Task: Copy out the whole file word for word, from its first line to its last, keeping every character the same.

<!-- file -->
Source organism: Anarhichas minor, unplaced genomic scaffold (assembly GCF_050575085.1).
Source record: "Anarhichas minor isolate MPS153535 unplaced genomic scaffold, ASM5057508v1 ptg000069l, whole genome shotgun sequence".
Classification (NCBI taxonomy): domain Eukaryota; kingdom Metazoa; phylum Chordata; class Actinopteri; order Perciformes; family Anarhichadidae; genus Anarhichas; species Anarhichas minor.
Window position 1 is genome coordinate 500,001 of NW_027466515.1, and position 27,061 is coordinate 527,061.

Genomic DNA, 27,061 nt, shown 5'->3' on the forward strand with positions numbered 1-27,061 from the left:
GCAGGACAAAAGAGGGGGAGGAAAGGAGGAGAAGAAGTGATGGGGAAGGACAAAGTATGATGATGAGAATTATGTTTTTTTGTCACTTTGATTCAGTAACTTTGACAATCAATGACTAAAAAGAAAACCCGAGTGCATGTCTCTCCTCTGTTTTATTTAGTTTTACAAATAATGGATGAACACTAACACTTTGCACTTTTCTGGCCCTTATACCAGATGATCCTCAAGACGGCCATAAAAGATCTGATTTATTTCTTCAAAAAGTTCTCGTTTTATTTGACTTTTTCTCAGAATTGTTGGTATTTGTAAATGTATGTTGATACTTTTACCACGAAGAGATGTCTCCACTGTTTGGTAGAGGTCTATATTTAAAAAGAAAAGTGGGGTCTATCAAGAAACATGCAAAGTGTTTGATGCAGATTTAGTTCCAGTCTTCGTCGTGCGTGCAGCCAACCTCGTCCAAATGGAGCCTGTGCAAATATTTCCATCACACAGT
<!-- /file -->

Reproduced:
Source organism: Anarhichas minor, unplaced genomic scaffold (assembly GCF_050575085.1).
Source record: "Anarhichas minor isolate MPS153535 unplaced genomic scaffold, ASM5057508v1 ptg000069l, whole genome shotgun sequence".
Classification (NCBI taxonomy): domain Eukaryota; kingdom Metazoa; phylum Chordata; class Actinopteri; order Perciformes; family Anarhichadidae; genus Anarhichas; species Anarhichas minor.
Window position 1 is genome coordinate 500,001 of NW_027466515.1, and position 27,061 is coordinate 527,061.

Genomic DNA, 27,061 nt, shown 5'->3' on the forward strand with positions numbered 1-27,061 from the left:
GCAGGACAAAAGAGGGGGAGGAAAGGAGGAGAAGAAGTGATGGGGAAGGACAAAGTATGATGATGAGAATTATGTTTTTTTGTCACTTTGATTCAGTAACTTTGACAATCAATGACTAAAAAGAAAACCCGAGTGCATGTCTCTCCTCTGTTTTATTTAGTTTTACAAATAATGGATGAACACTAACACTTTGCACTTTTCTGGCCCTTATACCAGATGATCCTCAAGACGGCCATAAAAGATCTGATTTATTTCTTCAAAAAGTTCTCGTTTTATTTGACTTTTTCTCAGAATTGTTGGTATTTGTAAATGTATGTTGATACTTTTACCACGAAGAGATGTCTCCACTGTTTGGTAGAGGTCTATATTTAAAAAGAAAAGTGGGGTCTATCAAGAAACATGCAAAGTGTTTGATGCAGATTTAGTTCCAGTCTTCGTCGTGCGTGCAGCCAACCTCGTCCAAATGGAGCCTGTGCAAATATTTCCATCACACAGT